What do you reach for on a hot summer day to quench your thirst? Ice water, iced tea, iced or frozen something? If you said yes, you are in good company. We’ve been brought up to believe that iced beverages are the best thing to cool our bodies in the summer heat.
But let’s look at what actually happens to our bodies when we ingest cold/frozen liquids or foods:
Normally your body ingests food/fluids and begins the process of extracting nutrition from them, which is, long story short, how we get the energy to live our lives. All of this needs to happen at approximately 98.6 degrees for the myriad of digestive processes to occur in a healthy manner.
When you drink cold liquids, your body’s first response is to expend energy to bring the cold liquid up to a useable temperature (i.e. body temperature.) After your body has warmed things back up, then it can begin the digestion process. This extra energy that is expended to warm up our drinks means our digestive system has to work harder, and that’s rarely a good thing. So, while drinking ice water can make you feel refreshed in the short term, it actually serves to drain energy in the long run.
Drinking cold beverages/eating frozen foods causes your blood vessels to shrink (cold temperature causes contraction), limiting blood circulation and leading to cramps and overall body discomfort.
Drinking cold liquids during or after a meal creates excess mucus in your body, which can lead to a decrease in immune system function, making it easier to catch a cold or other illness. Just as a cold winter's day can give you a runny nose and block up your sinuses, iced liquids creates the same bodily response.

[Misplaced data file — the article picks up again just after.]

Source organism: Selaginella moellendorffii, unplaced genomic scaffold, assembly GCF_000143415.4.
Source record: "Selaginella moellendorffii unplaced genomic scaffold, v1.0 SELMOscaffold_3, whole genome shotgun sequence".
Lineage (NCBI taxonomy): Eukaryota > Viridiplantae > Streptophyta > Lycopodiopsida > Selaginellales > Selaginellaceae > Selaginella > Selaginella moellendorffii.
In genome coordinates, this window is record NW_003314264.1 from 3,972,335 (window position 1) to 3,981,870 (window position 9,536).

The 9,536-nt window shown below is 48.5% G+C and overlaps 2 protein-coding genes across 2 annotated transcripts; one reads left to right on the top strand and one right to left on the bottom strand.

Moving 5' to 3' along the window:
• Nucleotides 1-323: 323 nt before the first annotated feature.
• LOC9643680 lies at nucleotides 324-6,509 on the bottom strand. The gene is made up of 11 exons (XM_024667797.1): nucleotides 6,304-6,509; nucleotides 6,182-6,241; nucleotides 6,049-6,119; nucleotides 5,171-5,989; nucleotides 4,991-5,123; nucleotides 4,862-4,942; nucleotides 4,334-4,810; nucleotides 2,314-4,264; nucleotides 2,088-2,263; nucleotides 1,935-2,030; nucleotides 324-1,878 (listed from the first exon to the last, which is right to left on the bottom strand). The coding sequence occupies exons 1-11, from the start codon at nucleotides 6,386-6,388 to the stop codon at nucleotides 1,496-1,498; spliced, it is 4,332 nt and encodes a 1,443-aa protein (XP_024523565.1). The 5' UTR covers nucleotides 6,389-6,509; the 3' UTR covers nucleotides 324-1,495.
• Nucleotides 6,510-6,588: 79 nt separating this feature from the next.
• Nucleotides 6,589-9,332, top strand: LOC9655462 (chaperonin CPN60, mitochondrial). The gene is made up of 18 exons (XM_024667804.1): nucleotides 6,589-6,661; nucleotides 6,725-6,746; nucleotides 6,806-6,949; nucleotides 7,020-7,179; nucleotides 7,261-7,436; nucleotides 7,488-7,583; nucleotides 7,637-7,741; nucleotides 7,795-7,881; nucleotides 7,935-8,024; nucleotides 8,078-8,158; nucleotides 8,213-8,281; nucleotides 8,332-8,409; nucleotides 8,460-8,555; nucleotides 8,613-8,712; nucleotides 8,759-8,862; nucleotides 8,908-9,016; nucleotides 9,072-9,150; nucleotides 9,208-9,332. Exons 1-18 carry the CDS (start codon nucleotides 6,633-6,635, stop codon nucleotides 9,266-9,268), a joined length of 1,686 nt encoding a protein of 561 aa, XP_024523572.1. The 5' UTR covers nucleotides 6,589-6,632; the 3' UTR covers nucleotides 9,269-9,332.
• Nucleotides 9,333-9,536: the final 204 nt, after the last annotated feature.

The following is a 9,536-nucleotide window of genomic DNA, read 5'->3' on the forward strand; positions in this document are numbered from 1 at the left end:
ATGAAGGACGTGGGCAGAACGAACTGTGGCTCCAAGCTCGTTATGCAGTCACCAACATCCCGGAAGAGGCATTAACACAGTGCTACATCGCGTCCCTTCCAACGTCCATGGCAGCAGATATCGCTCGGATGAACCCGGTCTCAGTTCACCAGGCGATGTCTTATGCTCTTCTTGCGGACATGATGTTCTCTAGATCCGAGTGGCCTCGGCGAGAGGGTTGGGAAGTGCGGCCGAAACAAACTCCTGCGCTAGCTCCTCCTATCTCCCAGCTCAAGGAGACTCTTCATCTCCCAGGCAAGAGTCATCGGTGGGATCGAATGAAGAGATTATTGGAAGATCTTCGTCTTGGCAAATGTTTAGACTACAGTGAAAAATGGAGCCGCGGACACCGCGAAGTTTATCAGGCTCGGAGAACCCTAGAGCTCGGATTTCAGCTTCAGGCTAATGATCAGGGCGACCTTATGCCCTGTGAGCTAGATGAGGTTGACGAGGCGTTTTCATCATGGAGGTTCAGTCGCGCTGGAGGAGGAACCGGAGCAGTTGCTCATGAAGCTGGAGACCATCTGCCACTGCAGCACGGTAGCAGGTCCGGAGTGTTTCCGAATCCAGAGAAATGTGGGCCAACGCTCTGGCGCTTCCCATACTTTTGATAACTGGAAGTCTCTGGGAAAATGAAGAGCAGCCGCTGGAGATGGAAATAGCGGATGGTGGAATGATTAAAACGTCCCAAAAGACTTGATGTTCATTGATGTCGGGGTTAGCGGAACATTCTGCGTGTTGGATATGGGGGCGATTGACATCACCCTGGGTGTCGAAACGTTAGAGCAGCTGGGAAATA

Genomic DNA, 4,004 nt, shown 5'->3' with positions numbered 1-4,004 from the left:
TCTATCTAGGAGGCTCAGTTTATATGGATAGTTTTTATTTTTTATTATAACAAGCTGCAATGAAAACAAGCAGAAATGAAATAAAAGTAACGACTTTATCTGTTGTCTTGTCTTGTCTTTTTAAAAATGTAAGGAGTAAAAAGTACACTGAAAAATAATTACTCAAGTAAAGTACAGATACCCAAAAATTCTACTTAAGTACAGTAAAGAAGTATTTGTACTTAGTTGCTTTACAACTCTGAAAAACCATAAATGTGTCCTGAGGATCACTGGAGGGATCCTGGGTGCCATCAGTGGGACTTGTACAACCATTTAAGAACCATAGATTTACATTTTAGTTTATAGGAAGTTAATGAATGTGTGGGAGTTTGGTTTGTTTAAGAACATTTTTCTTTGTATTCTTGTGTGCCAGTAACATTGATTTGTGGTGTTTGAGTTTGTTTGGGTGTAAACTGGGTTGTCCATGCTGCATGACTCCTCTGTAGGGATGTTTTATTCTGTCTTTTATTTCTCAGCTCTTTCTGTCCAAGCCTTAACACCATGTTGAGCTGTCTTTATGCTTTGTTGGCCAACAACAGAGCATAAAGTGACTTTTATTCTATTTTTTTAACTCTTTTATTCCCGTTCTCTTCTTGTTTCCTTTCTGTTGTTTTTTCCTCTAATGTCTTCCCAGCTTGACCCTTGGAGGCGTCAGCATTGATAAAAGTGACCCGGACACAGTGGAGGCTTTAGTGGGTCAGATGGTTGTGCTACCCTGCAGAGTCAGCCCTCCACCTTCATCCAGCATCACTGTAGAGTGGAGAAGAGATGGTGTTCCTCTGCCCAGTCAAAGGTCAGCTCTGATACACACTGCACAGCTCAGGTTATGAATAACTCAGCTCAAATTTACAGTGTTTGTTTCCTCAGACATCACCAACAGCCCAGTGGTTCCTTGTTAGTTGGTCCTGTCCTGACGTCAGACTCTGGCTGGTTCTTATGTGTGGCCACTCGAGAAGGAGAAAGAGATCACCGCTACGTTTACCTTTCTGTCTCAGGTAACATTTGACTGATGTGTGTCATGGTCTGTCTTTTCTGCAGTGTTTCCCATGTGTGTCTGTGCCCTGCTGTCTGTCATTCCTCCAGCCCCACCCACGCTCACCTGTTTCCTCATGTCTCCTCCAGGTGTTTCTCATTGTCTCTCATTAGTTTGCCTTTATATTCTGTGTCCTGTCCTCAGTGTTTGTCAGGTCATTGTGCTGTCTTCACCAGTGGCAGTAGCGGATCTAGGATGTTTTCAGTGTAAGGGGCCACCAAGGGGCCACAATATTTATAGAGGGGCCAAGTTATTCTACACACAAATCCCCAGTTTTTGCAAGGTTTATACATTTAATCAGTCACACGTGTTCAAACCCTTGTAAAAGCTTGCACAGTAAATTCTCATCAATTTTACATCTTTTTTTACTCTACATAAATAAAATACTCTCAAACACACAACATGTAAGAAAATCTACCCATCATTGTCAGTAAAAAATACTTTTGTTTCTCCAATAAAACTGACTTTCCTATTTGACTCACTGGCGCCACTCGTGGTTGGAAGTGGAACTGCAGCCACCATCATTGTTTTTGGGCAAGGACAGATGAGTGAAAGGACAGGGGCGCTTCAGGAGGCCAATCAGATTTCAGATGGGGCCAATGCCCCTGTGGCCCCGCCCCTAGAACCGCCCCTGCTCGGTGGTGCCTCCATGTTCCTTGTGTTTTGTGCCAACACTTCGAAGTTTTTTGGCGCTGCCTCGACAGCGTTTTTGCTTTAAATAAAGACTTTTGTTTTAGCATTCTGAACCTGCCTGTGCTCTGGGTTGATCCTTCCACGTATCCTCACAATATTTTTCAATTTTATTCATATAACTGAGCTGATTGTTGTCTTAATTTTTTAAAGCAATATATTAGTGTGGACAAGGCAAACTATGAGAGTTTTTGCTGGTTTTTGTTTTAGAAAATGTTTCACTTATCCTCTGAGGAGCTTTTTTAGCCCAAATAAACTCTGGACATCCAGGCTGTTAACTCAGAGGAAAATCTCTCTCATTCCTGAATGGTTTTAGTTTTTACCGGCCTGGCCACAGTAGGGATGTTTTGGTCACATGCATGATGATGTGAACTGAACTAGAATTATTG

Some are of the opinion that drinking ice water is beneficial because it burns more calories. I argue that we do not want to make our digestive system work harder; instead we should make things as easy as possible for our gut! When our digestive system works efficiently, our body has extra energy to keep all our systems functioning optimally.
Drinking room temperature or warm liquids/food:
Leads to faster and increased hydration.
Natural digestive enzymes are stimulated and therefore your digestion is enhanced.
Food breaks down more easily.
Your bowel movements are better (warm water with lemon in the morning is great for this).
Warm liquids help to purify your blood and increases your body’s natural detoxification processes via your skin, kidneys, and lymphatic system.
Switching to warm water has been found to reduce sugar cravings, helping you maintain a healthy weight.
But, you may ask, how in the world can I stay cool in the heat without ice or a cold drink? Chinese medicine has some great tools to help!
Chinese food therapy recognizes that certain foods have an overall cooling effect on our bodies, while other foods have a warming effect. Believe it or not, these cooling foods will have a cooling effect when they are eaten warm or room temperature. It is common in China during the steamy days of summer to see people drinking hot soup (I know!) made with winter melon, white radish, mung beans, and other cooling ingredients. They know that despite eating something which is hot in temperature, it will be energetically cooling to their entire system.